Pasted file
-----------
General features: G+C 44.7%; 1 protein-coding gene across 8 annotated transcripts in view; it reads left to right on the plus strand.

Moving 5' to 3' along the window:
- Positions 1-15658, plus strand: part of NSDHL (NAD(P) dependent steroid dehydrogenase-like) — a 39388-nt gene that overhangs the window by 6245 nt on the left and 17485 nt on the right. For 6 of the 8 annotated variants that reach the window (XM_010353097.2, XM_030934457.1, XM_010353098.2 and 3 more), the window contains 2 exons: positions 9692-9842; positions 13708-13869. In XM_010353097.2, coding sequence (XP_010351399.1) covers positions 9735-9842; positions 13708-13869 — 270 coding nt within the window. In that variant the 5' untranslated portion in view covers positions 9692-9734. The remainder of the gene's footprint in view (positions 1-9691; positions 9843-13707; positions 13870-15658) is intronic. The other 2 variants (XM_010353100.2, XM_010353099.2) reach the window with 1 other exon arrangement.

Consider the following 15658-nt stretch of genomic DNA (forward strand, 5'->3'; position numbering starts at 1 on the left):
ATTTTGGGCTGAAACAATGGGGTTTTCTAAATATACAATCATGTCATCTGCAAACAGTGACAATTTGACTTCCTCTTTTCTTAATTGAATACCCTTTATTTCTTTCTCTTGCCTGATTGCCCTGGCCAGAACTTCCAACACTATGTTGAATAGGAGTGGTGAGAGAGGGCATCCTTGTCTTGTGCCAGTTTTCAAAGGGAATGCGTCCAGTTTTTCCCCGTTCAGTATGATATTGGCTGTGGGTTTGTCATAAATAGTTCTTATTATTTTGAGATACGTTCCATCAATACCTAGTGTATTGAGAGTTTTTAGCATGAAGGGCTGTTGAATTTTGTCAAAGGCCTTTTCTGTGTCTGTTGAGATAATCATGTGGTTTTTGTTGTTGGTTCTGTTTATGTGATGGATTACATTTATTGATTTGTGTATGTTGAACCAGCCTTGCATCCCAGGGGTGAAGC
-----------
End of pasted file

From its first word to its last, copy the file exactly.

General features: G+C 44.7%; 1 protein-coding gene across 8 annotated transcripts in view; it reads left to right on the plus strand.

Moving 5' to 3' along the window:
- Positions 1-15658, plus strand: part of NSDHL (NAD(P) dependent steroid dehydrogenase-like) — a 39388-nt gene that overhangs the window by 6245 nt on the left and 17485 nt on the right. For 6 of the 8 annotated variants that reach the window (XM_010353097.2, XM_030934457.1, XM_010353098.2 and 3 more), the window contains 2 exons: positions 9692-9842; positions 13708-13869. In XM_010353097.2, coding sequence (XP_010351399.1) covers positions 9735-9842; positions 13708-13869 — 270 coding nt within the window. In that variant the 5' untranslated portion in view covers positions 9692-9734. The remainder of the gene's footprint in view (positions 1-9691; positions 9843-13707; positions 13870-15658) is intronic. The other 2 variants (XM_010353100.2, XM_010353099.2) reach the window with 1 other exon arrangement.

Consider the following 15658-nt stretch of genomic DNA (forward strand, 5'->3'; position numbering starts at 1 on the left):
ATTTTGGGCTGAAACAATGGGGTTTTCTAAATATACAATCATGTCATCTGCAAACAGTGACAATTTGACTTCCTCTTTTCTTAATTGAATACCCTTTATTTCTTTCTCTTGCCTGATTGCCCTGGCCAGAACTTCCAACACTATGTTGAATAGGAGTGGTGAGAGAGGGCATCCTTGTCTTGTGCCAGTTTTCAAAGGGAATGCGTCCAGTTTTTCCCCGTTCAGTATGATATTGGCTGTGGGTTTGTCATAAATAGTTCTTATTATTTTGAGATACGTTCCATCAATACCTAGTGTATTGAGAGTTTTTAGCATGAAGGGCTGTTGAATTTTGTCAAAGGCCTTTTCTGTGTCTGTTGAGATAATCATGTGGTTTTTGTTGTTGGTTCTGTTTATGTGATGGATTACATTTATTGATTTGTGTATGTTGAACCAGCCTTGCATCCCAGGGGTGAAGC